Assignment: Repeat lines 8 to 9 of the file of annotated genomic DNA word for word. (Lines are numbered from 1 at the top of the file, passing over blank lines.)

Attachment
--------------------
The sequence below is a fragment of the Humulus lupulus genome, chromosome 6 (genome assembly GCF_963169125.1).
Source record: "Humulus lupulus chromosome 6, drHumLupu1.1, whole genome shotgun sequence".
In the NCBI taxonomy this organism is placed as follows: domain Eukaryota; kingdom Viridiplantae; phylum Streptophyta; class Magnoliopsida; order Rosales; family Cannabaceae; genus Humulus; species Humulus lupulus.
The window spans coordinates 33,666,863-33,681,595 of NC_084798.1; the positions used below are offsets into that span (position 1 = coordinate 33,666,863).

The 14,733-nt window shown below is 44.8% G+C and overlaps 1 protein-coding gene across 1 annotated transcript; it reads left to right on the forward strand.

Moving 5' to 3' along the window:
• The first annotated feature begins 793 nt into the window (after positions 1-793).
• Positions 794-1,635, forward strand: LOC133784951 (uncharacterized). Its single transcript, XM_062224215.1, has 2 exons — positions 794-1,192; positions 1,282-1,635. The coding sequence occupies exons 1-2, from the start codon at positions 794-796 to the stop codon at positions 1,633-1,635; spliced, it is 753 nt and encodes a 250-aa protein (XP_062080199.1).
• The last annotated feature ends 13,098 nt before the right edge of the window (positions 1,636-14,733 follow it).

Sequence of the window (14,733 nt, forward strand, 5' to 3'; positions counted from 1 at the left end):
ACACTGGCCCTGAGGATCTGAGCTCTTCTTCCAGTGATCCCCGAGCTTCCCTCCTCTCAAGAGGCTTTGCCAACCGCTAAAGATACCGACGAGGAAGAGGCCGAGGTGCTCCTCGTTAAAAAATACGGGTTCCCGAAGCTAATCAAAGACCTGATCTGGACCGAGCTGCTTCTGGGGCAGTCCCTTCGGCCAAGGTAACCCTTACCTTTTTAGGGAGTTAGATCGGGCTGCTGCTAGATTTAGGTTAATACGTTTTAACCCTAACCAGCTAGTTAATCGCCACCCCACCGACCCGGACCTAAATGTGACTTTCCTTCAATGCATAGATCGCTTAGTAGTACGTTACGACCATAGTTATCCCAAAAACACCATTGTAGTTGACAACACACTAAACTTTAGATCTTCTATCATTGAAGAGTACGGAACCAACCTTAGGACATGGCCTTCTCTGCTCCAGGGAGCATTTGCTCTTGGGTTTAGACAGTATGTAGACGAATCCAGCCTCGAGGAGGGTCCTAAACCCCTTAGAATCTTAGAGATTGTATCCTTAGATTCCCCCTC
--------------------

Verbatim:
• Positions 794-1,635, forward strand: LOC133784951 (uncharacterized). Its single transcript, XM_062224215.1, has 2 exons — positions 794-1,192; positions 1,282-1,635. The coding sequence occupies exons 1-2, from the start codon at positions 794-796 to the stop codon at positions 1,633-1,635; spliced, it is 753 nt and encodes a 250-aa protein (XP_062080199.1).
• The last annotated feature ends 13,098 nt before the right edge of the window (positions 1,636-14,733 follow it).